15. Cooper DA, Steigbigel RT, Gatell JM, Rockstroh JK, Katlama C, Yeni P, et al.: Subgroup and resistance analyses of raltegravir for resistant HIV-1 infection. N Engl J Med 2008,359(4):355–365. 10.1056/NEJMoa0708978View ArticlePubMedGoogle Scholar
  16. Roquebert B, Damond F, Collin G, Matheron S, Peytavin G, Benard A, et al.: HIV-2 integrase gene polymorphism and phenotypic susceptibility of HIV-2 clinical isolates to the integrase inhibitors raltegravir and elvitegravir in vitro. J Antimicrob Chemother 2008.Google Scholar
  17. Gulick RM, Lalezari J, Goodrich J, Clumeck N, DeJesus E, HORBAN A, et al.: Maraviroc for previously treated patients with R5 HIV-1 infection. N Engl J Med 2008,359(14):1429–1441. 10.1056/NEJMoa0803152PubMed CentralView ArticlePubMedGoogle Scholar
  18. Hammer SM, Eron JJ Jr, Reiss P, Schooley RT, THOMPSON MA, Walmsley S, et al.: Antiretroviral treatment of adult HIV infection: 2008 recommendations of the International AIDS Society-USA panel. JAMA 2008,300(5):555–570. 10.1001/jama.300.5.555View ArticlePubMedGoogle Scholar
  19. Saag M, Goodrich J, Fatkenheuer G, Clotet B, Clumeck N, Sullivan J, et al.: A double-blind, placebo-controlled trial of maraviroc in treatment-experienced patients infected with non-R5 HIV-1. J Infect Dis 2009,199(11):1638–1647. 10.1086/598965View ArticlePubMedGoogle Scholar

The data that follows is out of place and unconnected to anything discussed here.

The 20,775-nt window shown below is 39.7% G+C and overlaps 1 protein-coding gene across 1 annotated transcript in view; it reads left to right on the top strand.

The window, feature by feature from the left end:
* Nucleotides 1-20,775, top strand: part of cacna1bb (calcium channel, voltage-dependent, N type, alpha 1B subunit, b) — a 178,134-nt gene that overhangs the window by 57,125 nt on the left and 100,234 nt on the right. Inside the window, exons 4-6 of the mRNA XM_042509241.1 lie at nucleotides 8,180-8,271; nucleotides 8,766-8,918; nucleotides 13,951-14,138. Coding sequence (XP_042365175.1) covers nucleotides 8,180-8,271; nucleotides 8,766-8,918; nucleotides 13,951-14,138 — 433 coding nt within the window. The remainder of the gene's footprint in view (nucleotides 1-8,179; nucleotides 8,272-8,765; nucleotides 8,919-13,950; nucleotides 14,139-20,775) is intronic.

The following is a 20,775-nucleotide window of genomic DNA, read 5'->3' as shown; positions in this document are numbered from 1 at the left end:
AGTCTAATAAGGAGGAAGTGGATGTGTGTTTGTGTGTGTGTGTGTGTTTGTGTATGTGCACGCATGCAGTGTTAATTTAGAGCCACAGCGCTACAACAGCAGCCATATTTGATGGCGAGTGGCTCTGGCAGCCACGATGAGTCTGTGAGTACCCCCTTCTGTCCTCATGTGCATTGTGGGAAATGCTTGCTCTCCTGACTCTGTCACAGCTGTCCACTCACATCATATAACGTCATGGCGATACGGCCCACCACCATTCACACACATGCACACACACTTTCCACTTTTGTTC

20. Steigbigel RT, Cooper DA, Kumar PN, Eron JE, Schechter M, Markowitz M, et al.: Raltegravir with optimized background therapy for resistant HIV-1 infection. N Engl J Med 2008,359(4):339–354. 10.1056/NEJMoa0708975View ArticlePubMedGoogle Scholar
  21. Hicks C, Gulick RM: Raltegravir: The First HIV Type 1 Integrase Inhibitor. Clin Infect Dis 2009.Google Scholar
  22. Iwamoto M, Hanley WD, Petry AS, Friedman EJ, Kost JT, Breidinger SA, et al.: Lack of a Clinically Important Effect of Moderate Hepatic Insufficiency and Severe Renal Insufficiency on Raltegravir Pharmacokinetics. Antimicrob Agents Chemother 2009.Google Scholar
  23. Wenning LA, Hanley WD, Brainard DM, Petry AS, Ghosh K, Jin B, et al.: Effect of Rifampin, a Potent Inducer of Drug Metabolizing Enzymes, on the Pharmacokinetics of Raltegravir. Antimicrob Agents Chemother 2009.Google Scholar
  24. Grinsztejn B, Nguyen BY, Katlama C, Gatell JM, Lazzarin A, Vittecoq D, et al.: Safety and efficacy of the HIV-1 integrase inhibitor raltegravir (MK-0518) in treatment-experienced patients with multidrug-resistant virus: a phase II randomised controlled trial. Lancet 2007,369(9569):1261–1269. 10.1016/S0140-6736(07)60597-2View ArticlePubMedGoogle Scholar
  25. Gatell JM, Katlama C, Grinsztejn B, Eron JJ, Lazzarin A, Vittecoq D, et al.: Long-term efficacy and safety of the HIV integrase inhibitor raltegravir in patients with limited treatment options in a phase II study. J Acquir Immune Defic Syndr 2009, in press.Google Scholar
  26. Grinsztejn B, Nguyen BY, Katlama C, Gatell JM, Lazzarin A, Vittecoq D, et al.: Safety and efficacy of the HIV-1 integrase inhibitor raltegravir (MK-0518) in treatment-experienced patients with multidrug-resistant virus: a phase II randomised controlled trial. Lancet 2007, 369: 1261–1269. 10.1016/S0140-6736(07)60597-2View ArticlePubMedGoogle Scholar